Monthly Archives: March 2016

It’s Finally Happening…

 

Before I say anything on this subject, let me assure you that I know what Easter is truly about. I know it’s not about the Easter bunny or who wore what to church or anything like that. I know Easter is the celebration of the fact that my Redeemer lives. Having said that, I have a few more comments on the holiday.

As a child growing up, Easter was always the time of year when we got new clothes—something fancy for Easter, because my mother insisted that new clothes on Easter Sunday was an important tradition.

For me, it was more often the cramming of my body into clothing that was stiff and new and most definitely not of my choosing. There are pictures of me as a child in little green sailor dresses and pastel plaid skirts with pleats and little headbands full of flowers, etc., you get the picture.

Worst of all, believe it or not, were the shoes and stockings. We couldn’t just wear regular ones—it was either socks with stiff decorations on them that made my ankles itch, or even worse, white panty-hose stockings that made my legs itch all over and which invariably had a large blot of mud on them somewhere that I got by climbing carelessly out of a farm vehicle. The shoes were no better, white patent leather, black patent leather, it didn’t matter. They were stiff, uncomfortable and frequently made my stockings snag.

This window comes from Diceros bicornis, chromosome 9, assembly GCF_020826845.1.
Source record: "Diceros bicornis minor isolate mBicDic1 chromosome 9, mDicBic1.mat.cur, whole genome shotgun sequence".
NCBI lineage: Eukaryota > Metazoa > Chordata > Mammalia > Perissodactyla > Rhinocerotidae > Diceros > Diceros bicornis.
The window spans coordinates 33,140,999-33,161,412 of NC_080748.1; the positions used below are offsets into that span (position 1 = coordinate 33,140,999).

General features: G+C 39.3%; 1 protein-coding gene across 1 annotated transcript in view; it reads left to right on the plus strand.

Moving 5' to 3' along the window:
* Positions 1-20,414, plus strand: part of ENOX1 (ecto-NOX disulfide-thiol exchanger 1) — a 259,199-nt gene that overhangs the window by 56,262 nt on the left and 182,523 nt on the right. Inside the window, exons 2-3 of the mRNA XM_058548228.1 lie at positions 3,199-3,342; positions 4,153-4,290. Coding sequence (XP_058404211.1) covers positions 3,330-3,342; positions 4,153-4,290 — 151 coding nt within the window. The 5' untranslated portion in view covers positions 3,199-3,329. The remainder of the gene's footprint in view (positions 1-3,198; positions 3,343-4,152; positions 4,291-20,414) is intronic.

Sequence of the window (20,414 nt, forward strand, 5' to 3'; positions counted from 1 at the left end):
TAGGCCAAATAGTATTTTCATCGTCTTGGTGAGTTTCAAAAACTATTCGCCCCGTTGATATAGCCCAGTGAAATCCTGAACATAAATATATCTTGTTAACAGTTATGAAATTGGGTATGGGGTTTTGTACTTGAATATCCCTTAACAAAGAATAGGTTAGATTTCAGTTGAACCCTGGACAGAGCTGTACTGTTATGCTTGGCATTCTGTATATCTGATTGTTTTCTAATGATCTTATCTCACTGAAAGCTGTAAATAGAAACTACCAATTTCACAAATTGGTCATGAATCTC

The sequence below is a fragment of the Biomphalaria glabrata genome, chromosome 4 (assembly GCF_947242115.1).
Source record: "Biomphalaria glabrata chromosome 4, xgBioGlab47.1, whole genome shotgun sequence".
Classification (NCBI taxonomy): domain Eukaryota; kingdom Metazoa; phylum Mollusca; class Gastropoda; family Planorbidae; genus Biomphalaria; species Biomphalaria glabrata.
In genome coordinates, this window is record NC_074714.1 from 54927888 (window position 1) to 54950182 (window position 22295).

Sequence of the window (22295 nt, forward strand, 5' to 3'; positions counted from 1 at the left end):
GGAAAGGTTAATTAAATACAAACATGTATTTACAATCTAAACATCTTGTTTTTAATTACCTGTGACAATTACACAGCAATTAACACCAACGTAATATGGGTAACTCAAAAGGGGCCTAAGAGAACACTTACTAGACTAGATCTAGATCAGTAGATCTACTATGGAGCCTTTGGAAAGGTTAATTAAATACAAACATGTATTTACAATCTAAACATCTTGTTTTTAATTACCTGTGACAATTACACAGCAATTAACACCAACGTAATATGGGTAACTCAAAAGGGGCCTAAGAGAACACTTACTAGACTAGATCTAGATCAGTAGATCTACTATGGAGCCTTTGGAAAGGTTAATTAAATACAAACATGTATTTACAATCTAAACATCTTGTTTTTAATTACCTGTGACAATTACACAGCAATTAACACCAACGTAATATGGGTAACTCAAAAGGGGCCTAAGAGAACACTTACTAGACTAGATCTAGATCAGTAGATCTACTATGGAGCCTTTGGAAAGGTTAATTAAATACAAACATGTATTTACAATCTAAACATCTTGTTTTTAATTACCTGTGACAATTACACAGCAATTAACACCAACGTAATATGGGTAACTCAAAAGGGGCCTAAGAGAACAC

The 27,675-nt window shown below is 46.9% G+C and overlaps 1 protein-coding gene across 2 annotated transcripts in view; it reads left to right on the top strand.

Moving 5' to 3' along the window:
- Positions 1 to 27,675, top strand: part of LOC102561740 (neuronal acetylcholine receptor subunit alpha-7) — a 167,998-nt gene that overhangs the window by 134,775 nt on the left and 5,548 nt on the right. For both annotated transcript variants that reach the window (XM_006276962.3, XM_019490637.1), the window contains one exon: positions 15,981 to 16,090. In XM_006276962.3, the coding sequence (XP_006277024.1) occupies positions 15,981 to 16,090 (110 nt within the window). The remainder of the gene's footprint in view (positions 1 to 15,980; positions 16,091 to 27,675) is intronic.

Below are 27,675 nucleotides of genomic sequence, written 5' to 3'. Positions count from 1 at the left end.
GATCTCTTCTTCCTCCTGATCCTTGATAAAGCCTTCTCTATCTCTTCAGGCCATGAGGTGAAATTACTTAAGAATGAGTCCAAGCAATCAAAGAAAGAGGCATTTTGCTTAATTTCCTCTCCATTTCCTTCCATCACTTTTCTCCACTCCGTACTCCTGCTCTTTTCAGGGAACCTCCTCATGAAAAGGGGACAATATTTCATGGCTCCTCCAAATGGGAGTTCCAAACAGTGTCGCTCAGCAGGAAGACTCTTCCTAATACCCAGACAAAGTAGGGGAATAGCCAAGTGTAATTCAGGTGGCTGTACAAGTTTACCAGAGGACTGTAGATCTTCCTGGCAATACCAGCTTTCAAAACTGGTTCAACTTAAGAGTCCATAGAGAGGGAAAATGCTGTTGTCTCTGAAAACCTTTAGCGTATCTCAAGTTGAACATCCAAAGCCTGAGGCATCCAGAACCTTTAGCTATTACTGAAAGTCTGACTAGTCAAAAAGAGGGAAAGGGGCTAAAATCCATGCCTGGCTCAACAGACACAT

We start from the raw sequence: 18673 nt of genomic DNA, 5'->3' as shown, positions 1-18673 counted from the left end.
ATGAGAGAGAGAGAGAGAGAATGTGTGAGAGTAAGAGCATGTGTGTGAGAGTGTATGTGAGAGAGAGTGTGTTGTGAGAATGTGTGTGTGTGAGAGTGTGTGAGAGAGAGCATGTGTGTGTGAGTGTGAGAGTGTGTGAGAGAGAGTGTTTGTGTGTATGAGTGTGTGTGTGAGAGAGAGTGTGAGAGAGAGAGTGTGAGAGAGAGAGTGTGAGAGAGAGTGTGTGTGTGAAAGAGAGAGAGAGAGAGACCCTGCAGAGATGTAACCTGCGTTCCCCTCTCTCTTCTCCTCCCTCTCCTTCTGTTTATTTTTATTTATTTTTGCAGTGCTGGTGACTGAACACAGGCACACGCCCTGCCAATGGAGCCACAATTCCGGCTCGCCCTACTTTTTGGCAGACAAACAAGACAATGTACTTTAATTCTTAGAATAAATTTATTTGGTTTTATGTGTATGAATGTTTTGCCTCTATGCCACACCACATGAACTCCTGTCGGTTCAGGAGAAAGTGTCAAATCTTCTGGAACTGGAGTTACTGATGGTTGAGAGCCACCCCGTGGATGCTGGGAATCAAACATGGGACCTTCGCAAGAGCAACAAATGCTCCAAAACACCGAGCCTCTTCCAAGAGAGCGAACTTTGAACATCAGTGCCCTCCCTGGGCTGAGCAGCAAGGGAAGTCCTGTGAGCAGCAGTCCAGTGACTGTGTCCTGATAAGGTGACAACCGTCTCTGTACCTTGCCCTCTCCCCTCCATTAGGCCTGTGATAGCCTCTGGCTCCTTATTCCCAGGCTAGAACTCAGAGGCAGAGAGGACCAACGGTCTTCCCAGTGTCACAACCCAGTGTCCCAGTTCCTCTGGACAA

My mother dressed me up in these outfits in the name of “Easter Sunday Fashion.” She couldn’t help it; it’s what her mother did to her and probably what Grandmother’s mother did to her. It was a family tradition of misery that went way back, and while we celebrated the Risen Lord, we itched, scratched, tugged and stained our way through that fateful day.

We usually went to some family dinner or another after church, which meant we had to keep those miniature torture chambers on and try not to get our ham dinner on them—for me an impossible task. We were allowed to change into more comfortable clothes after dinner, but usually I was too stubborn for that. I continued to wear the dress-up clothes and sat tugging at my collar and itching my legs while everyone else ran around and had fun in their old jeans.

When my own girls were growing up, I tried once or twice to go the dress up dollies route, but it seemed I was either too broke or too busy to get the job done right. I was pleased with myself. I hadn’t forced my girls to wear silly headbands or gender-defining tights (at least, not very often.) By the time they could voice a real opinion, they thought that if the jeans were Silver Jeans, that was dress-up enough. As for flowery headbands—forget it. I once used ribbon and a headband base to make them fancy, braided, elegant headbands with elaborate bows on the ends. Those little engineers were far more interested in how they had been made than how they would look in their hair. It took little time for them to deconstruct them, discard the headband base and use the ribbon for something more fun—like, decorating the dog!